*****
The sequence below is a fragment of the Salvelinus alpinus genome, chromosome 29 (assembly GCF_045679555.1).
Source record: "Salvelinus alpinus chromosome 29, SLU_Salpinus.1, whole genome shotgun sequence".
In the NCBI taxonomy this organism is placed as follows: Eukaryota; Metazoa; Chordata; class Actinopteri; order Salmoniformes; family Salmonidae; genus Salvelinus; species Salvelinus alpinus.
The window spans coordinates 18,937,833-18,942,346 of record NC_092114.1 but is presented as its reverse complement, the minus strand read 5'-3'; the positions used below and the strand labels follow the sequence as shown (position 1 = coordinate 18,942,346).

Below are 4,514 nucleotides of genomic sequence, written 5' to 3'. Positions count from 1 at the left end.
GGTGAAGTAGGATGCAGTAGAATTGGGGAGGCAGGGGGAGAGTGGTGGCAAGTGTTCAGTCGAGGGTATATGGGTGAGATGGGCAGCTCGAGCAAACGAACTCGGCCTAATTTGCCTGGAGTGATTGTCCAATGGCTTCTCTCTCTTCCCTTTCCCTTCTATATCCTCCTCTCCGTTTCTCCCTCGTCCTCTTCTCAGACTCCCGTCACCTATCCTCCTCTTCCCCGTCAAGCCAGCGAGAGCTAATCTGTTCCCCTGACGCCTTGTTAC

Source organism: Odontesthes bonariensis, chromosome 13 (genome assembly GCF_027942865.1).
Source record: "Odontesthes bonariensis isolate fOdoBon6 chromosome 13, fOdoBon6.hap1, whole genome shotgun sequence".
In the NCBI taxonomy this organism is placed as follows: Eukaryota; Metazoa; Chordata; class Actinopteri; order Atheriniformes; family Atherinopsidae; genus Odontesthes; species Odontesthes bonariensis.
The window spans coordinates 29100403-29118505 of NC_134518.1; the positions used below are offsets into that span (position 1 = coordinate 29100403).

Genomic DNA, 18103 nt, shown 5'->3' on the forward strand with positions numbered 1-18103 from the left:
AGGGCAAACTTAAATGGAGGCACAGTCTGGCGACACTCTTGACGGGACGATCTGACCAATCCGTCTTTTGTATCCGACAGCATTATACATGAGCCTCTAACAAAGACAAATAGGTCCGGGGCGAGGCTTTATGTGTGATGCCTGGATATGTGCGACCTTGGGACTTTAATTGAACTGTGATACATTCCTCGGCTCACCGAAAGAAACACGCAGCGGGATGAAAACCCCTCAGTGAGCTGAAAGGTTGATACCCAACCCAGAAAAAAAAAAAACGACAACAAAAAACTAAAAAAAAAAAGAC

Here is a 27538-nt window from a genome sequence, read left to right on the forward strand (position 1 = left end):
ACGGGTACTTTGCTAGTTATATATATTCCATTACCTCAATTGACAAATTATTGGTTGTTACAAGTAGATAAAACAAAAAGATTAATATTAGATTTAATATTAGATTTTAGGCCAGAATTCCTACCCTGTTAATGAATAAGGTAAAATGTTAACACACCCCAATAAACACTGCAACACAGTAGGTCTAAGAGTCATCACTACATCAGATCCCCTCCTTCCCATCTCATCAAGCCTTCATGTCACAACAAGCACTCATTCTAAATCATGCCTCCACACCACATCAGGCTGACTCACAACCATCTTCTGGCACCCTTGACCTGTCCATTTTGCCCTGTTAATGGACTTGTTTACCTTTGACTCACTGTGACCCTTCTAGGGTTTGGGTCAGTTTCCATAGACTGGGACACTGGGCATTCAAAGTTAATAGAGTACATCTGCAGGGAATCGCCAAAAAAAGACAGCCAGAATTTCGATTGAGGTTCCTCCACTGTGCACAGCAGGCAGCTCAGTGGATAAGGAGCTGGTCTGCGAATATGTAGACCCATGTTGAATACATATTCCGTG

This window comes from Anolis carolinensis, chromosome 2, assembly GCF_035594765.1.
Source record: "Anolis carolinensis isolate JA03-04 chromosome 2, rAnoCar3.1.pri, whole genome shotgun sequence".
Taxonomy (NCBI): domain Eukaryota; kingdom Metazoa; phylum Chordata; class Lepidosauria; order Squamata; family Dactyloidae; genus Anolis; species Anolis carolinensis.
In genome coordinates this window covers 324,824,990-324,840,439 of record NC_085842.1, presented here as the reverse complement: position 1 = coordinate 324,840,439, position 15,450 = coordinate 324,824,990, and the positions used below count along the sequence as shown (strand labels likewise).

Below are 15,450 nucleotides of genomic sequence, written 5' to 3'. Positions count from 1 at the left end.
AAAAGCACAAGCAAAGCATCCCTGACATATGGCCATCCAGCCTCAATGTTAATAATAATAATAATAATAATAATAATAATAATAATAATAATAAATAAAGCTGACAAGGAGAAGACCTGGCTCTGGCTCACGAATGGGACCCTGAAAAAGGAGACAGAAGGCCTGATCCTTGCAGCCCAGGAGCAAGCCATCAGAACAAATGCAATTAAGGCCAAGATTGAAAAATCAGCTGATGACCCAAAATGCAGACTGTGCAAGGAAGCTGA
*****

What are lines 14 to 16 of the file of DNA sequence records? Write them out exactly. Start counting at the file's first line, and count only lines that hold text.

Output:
ACGGGTACTTTGCTAGTTATATATATTCCATTACCTCAATTGACAAATTATTGGTTGTTACAAGTAGATAAAACAAAAAGATTAATATTAGATTTAATATTAGATTTTAGGCCAGAATTCCTACCCTGTTAATGAATAAGGTAAAATGTTAACACACCCCAATAAACACTGCAACACAGTAGGTCTAAGAGTCATCACTACATCAGATCCCCTCCTTCCCATCTCATCAAGCCTTCATGTCACAACAAGCACTCATTCTAAATCATGCCTCCACACCACATCAGGCTGACTCACAACCATCTTCTGGCACCCTTGACCTGTCCATTTTGCCCTGTTAATGGACTTGTTTACCTTTGACTCACTGTGACCCTTCTAGGGTTTGGGTCAGTTTCCATAGACTGGGACACTGGGCATTCAAAGTTAATAGAGTACATCTGCAGGGAATCGCCAAAAAAAGACAGCCAGAATTTCGATTGAGGTTCCTCCACTGTGCACAGCAGGCAGCTCAGTGGATAAGGAGCTGGTCTGCGAATATGTAGACCCATGTTGAATACATATTCCGTG

This window comes from Anolis carolinensis, chromosome 2, assembly GCF_035594765.1.
Source record: "Anolis carolinensis isolate JA03-04 chromosome 2, rAnoCar3.1.pri, whole genome shotgun sequence".